Special Guest Columnist - Michael Coren

Winter 2008 CSANews Issue 69  |  Posted date : Dec 23, 2008.Back to list

I think we've all noticed that the air smells sweeter, our hair is thicker and food tastier now that he whose name we speak in hushed tones has been elected to the presidency. The man, of course, who "baracked" our world. Obama. Now let us all chant the word together in one glorious symphony of praise. Obama! The point being that whatever the man's qualities – and they are many – the adoration splashed over him was a little disproportionate. Yet if it was extreme in the United States, it was even more so in Canada. Barack Obama received around 55% of the vote in his home country but, in Canada, his popularity was above 80%.

There would be something deliciously ironic, if masochistic, if he turned out to be a disaster for Canadians. But it's unlikely to be the case. Insiders claim that in previous meetings, Obama and Prime Minister Stephen Harper have got along rather well. This is hardly surprising in that they're of a similar age, both devoted husbands and fathers, both extremely bright and politically relatively similar. Much as Obama has been painted an extreme liberal and Harper a man with a hidden rightist agenda, they're both fairly moderate pragmatists, one of the centre left and the other of the centre right.

A genuinely warm and respectful relationship between the Canadian and American leaders can achieve far more than endless briefing sessions between diplomats and trade delegations. In terms of policy, Obama referred more than once during the election to the possibility of renegotiating NAFTA because the free trade agreement did not sufficiently protect American jobs.  Frankly, it's highly unlikely that this was anything more than vote-hungry rhetoric. The economic crisis is international and it's Asia rather than Canada that threatens the American worker.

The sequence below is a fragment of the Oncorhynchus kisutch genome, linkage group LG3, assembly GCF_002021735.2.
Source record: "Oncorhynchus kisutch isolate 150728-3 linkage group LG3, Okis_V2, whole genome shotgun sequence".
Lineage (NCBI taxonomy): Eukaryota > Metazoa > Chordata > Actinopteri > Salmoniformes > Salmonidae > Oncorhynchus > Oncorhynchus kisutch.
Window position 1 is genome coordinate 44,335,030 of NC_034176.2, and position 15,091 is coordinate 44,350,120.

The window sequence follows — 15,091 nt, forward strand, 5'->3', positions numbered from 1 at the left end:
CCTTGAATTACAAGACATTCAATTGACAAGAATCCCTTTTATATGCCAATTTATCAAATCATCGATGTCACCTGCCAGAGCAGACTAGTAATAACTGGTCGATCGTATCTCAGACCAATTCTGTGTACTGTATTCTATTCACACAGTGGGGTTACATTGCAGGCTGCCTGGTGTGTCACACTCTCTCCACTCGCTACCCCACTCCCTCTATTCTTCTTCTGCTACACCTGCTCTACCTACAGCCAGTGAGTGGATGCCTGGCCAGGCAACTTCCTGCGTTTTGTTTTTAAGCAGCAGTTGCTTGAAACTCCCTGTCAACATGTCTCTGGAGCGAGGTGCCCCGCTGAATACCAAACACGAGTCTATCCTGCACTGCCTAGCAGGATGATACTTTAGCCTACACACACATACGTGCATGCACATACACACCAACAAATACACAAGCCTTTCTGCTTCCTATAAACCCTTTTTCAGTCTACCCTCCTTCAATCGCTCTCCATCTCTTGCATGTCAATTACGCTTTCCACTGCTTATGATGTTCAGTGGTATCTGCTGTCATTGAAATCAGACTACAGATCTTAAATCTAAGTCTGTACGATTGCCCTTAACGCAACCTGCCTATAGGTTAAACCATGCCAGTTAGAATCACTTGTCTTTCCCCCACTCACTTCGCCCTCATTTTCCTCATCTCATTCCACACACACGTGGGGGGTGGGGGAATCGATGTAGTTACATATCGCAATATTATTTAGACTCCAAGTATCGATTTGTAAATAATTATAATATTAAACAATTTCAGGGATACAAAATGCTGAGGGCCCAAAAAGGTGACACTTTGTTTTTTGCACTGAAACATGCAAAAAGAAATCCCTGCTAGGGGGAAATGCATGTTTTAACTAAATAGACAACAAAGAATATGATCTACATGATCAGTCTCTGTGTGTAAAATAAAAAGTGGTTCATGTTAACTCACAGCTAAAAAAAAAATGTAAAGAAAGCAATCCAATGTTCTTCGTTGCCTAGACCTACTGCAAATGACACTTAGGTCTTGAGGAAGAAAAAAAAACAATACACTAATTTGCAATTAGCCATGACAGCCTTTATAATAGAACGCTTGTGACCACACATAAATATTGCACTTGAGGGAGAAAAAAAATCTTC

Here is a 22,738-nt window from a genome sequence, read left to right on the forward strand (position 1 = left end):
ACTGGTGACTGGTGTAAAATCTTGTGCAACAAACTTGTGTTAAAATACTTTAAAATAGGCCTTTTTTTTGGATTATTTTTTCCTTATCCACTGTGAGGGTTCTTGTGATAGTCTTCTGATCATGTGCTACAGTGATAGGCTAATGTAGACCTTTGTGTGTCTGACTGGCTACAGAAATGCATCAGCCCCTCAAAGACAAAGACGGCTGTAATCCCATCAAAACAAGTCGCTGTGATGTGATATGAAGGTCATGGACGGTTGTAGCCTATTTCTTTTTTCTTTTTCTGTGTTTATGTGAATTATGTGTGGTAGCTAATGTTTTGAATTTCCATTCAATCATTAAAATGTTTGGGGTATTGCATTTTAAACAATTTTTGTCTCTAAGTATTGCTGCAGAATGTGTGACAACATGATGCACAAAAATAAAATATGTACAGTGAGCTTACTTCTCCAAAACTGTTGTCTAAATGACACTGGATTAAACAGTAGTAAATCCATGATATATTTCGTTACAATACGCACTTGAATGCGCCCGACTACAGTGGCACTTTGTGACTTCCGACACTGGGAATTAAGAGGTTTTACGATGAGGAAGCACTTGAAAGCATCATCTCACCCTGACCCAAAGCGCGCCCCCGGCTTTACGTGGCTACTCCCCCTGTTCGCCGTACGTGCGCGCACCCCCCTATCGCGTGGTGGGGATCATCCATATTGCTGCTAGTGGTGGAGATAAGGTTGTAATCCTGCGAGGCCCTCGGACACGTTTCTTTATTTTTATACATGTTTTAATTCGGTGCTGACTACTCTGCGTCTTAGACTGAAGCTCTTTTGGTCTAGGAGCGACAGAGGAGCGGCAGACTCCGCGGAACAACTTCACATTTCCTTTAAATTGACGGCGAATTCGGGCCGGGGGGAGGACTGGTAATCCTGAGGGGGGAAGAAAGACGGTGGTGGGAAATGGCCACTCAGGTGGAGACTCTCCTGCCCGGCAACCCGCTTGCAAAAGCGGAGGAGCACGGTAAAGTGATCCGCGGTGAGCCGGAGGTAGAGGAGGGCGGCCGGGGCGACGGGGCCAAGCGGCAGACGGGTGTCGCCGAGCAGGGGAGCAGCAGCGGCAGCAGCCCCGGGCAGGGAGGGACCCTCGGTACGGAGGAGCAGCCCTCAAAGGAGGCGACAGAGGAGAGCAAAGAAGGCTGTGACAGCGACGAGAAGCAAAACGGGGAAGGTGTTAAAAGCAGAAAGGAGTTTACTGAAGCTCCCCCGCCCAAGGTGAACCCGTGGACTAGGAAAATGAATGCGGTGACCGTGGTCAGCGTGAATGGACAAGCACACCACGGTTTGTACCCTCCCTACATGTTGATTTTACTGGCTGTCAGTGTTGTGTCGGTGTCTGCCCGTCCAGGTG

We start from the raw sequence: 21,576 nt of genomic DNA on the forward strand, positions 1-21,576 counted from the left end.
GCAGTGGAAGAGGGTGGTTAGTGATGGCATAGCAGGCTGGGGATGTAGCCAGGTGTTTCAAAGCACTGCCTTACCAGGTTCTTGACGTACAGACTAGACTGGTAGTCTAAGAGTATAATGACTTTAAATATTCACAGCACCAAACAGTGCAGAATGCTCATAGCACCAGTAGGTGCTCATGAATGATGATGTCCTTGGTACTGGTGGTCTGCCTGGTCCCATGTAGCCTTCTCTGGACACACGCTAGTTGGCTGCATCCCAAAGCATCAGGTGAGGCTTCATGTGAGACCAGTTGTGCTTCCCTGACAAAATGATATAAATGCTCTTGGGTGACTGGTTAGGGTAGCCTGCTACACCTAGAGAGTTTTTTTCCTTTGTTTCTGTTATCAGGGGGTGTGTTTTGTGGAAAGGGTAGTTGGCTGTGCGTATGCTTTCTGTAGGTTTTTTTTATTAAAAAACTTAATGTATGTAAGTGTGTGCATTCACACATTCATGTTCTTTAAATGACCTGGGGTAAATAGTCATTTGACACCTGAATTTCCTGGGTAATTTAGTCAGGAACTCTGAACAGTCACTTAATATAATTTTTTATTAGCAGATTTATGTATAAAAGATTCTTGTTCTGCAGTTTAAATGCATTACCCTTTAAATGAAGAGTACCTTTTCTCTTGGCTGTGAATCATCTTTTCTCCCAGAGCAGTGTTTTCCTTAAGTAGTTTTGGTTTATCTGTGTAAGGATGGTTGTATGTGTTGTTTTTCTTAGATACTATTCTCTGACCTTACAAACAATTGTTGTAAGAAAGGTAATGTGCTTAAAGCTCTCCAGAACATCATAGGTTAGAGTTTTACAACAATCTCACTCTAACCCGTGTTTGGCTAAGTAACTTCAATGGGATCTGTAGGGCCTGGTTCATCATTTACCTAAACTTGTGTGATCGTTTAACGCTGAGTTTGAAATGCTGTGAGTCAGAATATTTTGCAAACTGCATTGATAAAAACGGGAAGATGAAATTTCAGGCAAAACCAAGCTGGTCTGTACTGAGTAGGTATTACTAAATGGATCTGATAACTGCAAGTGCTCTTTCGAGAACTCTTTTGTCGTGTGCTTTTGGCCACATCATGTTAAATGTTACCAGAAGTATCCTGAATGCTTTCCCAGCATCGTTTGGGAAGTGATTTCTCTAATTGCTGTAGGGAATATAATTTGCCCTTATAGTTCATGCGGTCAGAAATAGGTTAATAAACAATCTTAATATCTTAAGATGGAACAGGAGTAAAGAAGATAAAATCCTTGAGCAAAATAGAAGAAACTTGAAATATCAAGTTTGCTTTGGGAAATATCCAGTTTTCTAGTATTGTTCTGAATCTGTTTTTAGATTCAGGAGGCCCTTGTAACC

Former secretaries of state, full ambassadors and senior academics from both sides of the border have been applying pressure on Washington to prevent any serious talk of removing NAFTA and it's doubtful that anything fundamental will change. What we might see – for better or for worse – in the next few years is a more obviously open relationship between the United States and its friends, as well as its enemies.

President Bush earned something of an unfair reputation due to his foreign relations. Impossible-to-please countries such as Iran and North Korea and even alleged allies such as France and Spain have an ingrained mistrust of the Anglo-Saxon world. But Obama wants to be perceived as being different and worldly and this should lead to a smoother partnership with Canada regarding passports, residency, financial transfers and border crossings.

It also seems probable that many American troops will be moved from Iraq to Afghanistan and will consequently come into closer contact with Canadian soldiers who are doing such a remarkable job there. We may see U.S. military personnel being trained by Canadians who now have years of tough, battle-refined experience in fighting the Taliban. It should also give Canada's role in the region more of the status it deserves in the American media, which too often assumes that only they and the British are fighting and dying.

Canada will also be more noticeable because the new American administration will be looking to our socialized medical system and public policy programs as a possible model for their own reforms. But truth be told, changes will generally be minimal. With a couple of major wars and a terrifyingly severe global economic challenge with which to cope, Obama will have little time to consider Canada and Canadians – even the 80% of them who would have voted for him.